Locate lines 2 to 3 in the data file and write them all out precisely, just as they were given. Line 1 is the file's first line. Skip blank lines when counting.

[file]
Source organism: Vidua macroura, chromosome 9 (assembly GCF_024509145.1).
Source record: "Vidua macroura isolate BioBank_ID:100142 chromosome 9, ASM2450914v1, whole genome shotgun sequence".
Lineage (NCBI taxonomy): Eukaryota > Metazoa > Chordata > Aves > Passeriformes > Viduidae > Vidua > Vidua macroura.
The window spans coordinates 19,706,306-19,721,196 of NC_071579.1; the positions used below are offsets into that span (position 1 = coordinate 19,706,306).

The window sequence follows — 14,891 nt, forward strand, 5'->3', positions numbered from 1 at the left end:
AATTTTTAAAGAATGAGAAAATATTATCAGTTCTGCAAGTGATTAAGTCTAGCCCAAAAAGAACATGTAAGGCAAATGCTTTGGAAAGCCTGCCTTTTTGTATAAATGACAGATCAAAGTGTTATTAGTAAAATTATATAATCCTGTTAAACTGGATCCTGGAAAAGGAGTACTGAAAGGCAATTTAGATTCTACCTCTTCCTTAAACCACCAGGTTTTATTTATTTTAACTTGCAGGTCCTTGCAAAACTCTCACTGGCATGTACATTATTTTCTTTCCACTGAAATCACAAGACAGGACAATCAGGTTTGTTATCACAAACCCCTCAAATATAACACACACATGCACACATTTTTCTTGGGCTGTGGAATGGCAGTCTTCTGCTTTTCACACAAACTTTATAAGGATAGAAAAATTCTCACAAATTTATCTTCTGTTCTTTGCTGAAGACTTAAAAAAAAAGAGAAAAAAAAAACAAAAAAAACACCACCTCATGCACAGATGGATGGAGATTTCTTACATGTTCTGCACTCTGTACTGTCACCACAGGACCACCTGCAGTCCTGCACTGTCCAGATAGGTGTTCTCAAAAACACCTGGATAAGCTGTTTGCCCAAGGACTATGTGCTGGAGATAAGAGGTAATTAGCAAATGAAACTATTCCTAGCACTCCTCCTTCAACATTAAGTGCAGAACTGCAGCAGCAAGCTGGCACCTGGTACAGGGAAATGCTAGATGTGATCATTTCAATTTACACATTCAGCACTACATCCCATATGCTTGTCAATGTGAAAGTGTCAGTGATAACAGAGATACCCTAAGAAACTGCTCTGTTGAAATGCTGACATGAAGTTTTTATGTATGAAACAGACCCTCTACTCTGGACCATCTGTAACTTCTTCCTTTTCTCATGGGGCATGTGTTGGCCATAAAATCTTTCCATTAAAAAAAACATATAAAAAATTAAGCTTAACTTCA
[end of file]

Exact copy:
Source record: "Vidua macroura isolate BioBank_ID:100142 chromosome 9, ASM2450914v1, whole genome shotgun sequence".
Lineage (NCBI taxonomy): Eukaryota > Metazoa > Chordata > Aves > Passeriformes > Viduidae > Vidua > Vidua macroura.